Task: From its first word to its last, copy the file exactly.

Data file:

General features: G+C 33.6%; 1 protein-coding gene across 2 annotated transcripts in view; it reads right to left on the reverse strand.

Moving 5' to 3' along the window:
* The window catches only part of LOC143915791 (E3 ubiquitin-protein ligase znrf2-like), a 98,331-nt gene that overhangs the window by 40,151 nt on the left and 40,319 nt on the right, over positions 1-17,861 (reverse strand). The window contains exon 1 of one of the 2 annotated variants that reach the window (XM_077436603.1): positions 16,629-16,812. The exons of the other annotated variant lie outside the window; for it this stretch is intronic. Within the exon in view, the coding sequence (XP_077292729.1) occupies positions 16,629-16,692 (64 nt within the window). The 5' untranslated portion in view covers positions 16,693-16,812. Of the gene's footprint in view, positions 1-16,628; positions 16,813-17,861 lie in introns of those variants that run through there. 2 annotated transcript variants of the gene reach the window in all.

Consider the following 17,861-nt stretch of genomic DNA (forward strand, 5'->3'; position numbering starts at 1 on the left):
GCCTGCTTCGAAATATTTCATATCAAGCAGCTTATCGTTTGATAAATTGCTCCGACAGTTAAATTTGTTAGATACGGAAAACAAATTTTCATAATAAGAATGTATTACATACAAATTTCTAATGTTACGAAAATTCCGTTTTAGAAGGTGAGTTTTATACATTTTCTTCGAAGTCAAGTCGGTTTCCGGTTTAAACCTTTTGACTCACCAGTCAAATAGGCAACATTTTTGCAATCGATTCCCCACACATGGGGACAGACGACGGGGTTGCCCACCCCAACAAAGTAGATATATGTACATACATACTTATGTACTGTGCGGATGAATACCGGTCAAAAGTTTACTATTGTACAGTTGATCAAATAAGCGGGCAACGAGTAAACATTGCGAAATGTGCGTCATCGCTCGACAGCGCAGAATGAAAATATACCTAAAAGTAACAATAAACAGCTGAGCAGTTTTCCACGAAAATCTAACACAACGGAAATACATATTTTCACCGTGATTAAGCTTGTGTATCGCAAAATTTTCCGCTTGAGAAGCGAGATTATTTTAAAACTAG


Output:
General features: G+C 33.6%; 1 protein-coding gene across 2 annotated transcripts in view; it reads right to left on the reverse strand.

Moving 5' to 3' along the window:
* The window catches only part of LOC143915791 (E3 ubiquitin-protein ligase znrf2-like), a 98,331-nt gene that overhangs the window by 40,151 nt on the left and 40,319 nt on the right, over positions 1-17,861 (reverse strand). The window contains exon 1 of one of the 2 annotated variants that reach the window (XM_077436603.1): positions 16,629-16,812. The exons of the other annotated variant lie outside the window; for it this stretch is intronic. Within the exon in view, the coding sequence (XP_077292729.1) occupies positions 16,629-16,692 (64 nt within the window). The 5' untranslated portion in view covers positions 16,693-16,812. Of the gene's footprint in view, positions 1-16,628; positions 16,813-17,861 lie in introns of those variants that run through there. 2 annotated transcript variants of the gene reach the window in all.

Consider the following 17,861-nt stretch of genomic DNA (forward strand, 5'->3'; position numbering starts at 1 on the left):
GCCTGCTTCGAAATATTTCATATCAAGCAGCTTATCGTTTGATAAATTGCTCCGACAGTTAAATTTGTTAGATACGGAAAACAAATTTTCATAATAAGAATGTATTACATACAAATTTCTAATGTTACGAAAATTCCGTTTTAGAAGGTGAGTTTTATACATTTTCTTCGAAGTCAAGTCGGTTTCCGGTTTAAACCTTTTGACTCACCAGTCAAATAGGCAACATTTTTGCAATCGATTCCCCACACATGGGGACAGACGACGGGGTTGCCCACCCCAACAAAGTAGATATATGTACATACATACTTATGTACTGTGCGGATGAATACCGGTCAAAAGTTTACTATTGTACAGTTGATCAAATAAGCGGGCAACGAGTAAACATTGCGAAATGTGCGTCATCGCTCGACAGCGCAGAATGAAAATATACCTAAAAGTAACAATAAACAGCTGAGCAGTTTTCCACGAAAATCTAACACAACGGAAATACATATTTTCACCGTGATTAAGCTTGTGTATCGCAAAATTTTCCGCTTGAGAAGCGAGATTATTTTAAAACTAG